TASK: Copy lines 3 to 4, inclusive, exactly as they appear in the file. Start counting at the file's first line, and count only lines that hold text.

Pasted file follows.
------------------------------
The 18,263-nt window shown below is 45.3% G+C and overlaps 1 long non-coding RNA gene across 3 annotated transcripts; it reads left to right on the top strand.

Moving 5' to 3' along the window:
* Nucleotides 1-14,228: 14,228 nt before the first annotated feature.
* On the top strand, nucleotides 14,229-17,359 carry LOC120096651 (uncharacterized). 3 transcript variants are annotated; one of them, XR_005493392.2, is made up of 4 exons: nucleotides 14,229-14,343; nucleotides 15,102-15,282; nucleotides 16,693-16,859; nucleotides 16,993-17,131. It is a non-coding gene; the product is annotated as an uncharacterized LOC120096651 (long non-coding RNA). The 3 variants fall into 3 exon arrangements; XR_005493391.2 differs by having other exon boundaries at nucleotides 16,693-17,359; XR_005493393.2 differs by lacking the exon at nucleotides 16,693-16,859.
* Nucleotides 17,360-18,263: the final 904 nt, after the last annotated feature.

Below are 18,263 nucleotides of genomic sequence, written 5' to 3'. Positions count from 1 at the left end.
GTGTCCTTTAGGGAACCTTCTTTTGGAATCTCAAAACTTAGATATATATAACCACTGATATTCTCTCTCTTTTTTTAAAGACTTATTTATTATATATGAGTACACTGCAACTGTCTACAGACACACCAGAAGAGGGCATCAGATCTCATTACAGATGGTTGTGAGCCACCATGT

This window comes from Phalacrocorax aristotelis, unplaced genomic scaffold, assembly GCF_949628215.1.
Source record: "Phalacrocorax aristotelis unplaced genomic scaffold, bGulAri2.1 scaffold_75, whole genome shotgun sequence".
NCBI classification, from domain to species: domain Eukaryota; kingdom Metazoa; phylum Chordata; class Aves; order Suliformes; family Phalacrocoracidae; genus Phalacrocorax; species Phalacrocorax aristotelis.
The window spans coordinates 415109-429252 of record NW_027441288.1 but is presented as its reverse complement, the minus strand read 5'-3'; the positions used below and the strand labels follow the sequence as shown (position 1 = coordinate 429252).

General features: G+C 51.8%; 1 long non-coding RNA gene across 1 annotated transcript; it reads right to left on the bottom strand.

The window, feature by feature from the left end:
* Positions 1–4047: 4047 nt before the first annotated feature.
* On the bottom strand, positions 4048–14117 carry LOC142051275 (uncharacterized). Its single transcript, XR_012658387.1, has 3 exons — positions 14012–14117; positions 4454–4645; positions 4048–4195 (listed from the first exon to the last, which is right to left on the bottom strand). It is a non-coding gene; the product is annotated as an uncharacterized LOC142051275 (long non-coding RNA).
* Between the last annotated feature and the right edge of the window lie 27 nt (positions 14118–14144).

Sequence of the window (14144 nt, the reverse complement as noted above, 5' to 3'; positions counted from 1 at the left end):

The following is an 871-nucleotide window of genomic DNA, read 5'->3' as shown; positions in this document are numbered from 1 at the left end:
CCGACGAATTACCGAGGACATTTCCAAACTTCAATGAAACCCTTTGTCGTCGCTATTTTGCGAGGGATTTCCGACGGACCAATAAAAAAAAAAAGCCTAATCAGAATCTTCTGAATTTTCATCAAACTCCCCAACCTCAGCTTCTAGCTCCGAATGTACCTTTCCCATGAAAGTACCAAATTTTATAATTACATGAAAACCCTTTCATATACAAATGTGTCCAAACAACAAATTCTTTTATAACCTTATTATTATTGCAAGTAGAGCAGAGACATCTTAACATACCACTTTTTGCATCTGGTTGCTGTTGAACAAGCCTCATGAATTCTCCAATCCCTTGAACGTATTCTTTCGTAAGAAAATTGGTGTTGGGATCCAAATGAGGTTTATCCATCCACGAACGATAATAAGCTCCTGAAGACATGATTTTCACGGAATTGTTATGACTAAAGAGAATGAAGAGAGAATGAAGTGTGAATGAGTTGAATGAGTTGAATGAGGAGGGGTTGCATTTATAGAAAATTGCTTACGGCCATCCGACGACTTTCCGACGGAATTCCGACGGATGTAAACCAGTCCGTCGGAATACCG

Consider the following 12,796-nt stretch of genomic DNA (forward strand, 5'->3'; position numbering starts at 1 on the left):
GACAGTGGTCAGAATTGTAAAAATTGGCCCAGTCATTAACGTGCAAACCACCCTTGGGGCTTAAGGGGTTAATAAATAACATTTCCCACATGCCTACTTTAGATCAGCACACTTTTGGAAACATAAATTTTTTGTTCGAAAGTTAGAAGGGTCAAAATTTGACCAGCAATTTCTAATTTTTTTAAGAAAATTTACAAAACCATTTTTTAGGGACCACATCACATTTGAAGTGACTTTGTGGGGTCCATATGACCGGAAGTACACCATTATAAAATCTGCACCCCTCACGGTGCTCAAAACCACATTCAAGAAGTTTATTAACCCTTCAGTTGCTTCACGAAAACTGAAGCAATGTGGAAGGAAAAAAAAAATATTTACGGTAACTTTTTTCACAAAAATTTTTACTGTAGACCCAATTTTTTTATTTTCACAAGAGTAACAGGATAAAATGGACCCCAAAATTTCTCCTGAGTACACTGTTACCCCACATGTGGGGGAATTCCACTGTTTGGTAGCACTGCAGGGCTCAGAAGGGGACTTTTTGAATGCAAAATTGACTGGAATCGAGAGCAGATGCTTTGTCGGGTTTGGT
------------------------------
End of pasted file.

* Nucleotides 1-14,228: 14,228 nt before the first annotated feature.
* On the top strand, nucleotides 14,229-17,359 carry LOC120096651 (uncharacterized). 3 transcript variants are annotated; one of them, XR_005493392.2, is made up of 4 exons: nucleotides 14,229-14,343; nucleotides 15,102-15,282; nucleotides 16,693-16,859; nucleotides 16,993-17,131. It is a non-coding gene; the product is annotated as an uncharacterized LOC120096651 (long non-coding RNA). The 3 variants fall into 3 exon arrangements; XR_005493391.2 differs by having other exon boundaries at nucleotides 16,693-17,359; XR_005493393.2 differs by lacking the exon at nucleotides 16,693-16,859.